In the Year 2013 (Part II)

David Byrd : Byrd's Eye View
David Byrd
Chief Marketing Officer for ANPI

In the Year 2013 (Part II)

Again, my top ten things to monitor or be aware of this year are in no particular order. Each is important to the industry in addressing a required standard, regulatory issue or technology trend. So, let’s continue with item 4.

  1. Call Completion Issues – this is perhaps one of the more vexing issues we face as an industry and to some extent as a country because it is principally affecting only rural communities. Rural local exchange companies (RLECs) have been experiencing a rise in incompleted calls the last two years. It is driven by the fact that termination fees to complete calls to RLECs are higher than in urban areas. This affects the margins that terminating carriers can receive for transporting those calls. Various schemes are used to avoid or reduce the number of calls terminated to rural areas. Some range from transferring the calls from carrier to carrier until the post-dial delay becomes intolerable and the caller hangs up. Other practices are more blatant such as simply not completing the call and sending error messages or busy signals. The FCC and state PUCs have recognized the problem but do not have a solution in place. Warnings, fines and other penalties are under discussion or have been put into action but the practice continues. ANPI and other key members of our ecosystem believe that 2013 will be a critical year in resolving call completion issues.
  2. Net Neutrality – the FCC ruling regarding the protection of IP traffic over carriers’ networks continues to be assaulted by the major ILECs and cable companies. While my views on net neutrality have remained firm "we should get what we pay for”, a new and disturbing opinion has been presented to the courts in an effort to overturn or modify the rules. Verizon and MetroPCS claim that the FCC order violates their freedom of speech because they have a right to exercise "editorial discretion" over their customer’s use of the Internet. Promoting the concept of “editorial discretion” over “lawful use” is ground changing and could significantly influence the definition of the First Amendment. How the courts respond to this framing of the issue is of interest to many within and outside our industry.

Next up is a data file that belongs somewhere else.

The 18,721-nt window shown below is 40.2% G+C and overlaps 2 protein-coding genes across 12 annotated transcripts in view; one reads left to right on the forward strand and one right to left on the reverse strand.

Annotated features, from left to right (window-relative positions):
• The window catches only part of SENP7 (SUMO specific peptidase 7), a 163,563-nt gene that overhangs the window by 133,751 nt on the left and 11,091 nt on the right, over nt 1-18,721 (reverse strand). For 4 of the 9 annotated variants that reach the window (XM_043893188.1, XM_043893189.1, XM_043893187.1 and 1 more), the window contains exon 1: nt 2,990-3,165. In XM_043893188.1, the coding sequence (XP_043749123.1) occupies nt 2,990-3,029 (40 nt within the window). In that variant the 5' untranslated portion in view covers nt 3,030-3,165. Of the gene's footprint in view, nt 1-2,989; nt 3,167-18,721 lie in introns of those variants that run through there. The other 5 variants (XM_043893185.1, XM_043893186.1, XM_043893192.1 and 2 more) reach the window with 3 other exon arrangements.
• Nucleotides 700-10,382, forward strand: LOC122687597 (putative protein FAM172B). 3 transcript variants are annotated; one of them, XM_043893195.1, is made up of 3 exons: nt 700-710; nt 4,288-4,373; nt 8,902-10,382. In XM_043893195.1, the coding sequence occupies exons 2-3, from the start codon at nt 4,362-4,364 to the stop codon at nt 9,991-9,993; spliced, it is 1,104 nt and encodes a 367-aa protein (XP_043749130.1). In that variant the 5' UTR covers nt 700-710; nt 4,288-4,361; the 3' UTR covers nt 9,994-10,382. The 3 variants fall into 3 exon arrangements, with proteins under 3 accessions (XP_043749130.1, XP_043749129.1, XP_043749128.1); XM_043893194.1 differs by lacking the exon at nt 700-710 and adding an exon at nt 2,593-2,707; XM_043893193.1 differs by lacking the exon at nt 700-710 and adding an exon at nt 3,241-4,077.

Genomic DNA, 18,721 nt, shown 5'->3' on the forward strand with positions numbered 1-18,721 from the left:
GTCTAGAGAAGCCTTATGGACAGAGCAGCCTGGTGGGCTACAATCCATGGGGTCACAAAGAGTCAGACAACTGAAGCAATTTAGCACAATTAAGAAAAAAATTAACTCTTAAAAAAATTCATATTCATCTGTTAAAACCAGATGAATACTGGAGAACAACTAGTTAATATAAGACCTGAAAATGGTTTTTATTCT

3. Mobility or Mobile Computing– the real questions are “What is it, how do I apply it and where is it going?” The devices supporting mobility include laptop computers, smartphones, tablets and any other computing device that can connect wirelessly with other computing platforms while providing a visual interface. Although, IT departments are reluctantly supporting the inclusion of a myriad of mobile devices with permission to connect to company servers, the issues surrounding Bring Your Own Device (BYOD) are growing faster than IT departments and corporate governance can resolve. Furthermore, the number of device types and applications continues to grow. Thus the issues of compatibility, security, viruses, privacy, personal vs. company, formats, features, etc. remain in in flux without pending resolution. Moreover, a policy established at one time may need to be revised in just a few months. The challenge for service providers is to maintain and operate networks that support evolving mobile devices satisfying our customers’ expectations for quality and performance. 2031 will not bring an end to this situation. The disruption BYOD and mobile computing represents may last for another decade.

   Whoa! I went a little long today. I’ll do my best to complete 7 thru 10 on Monday!

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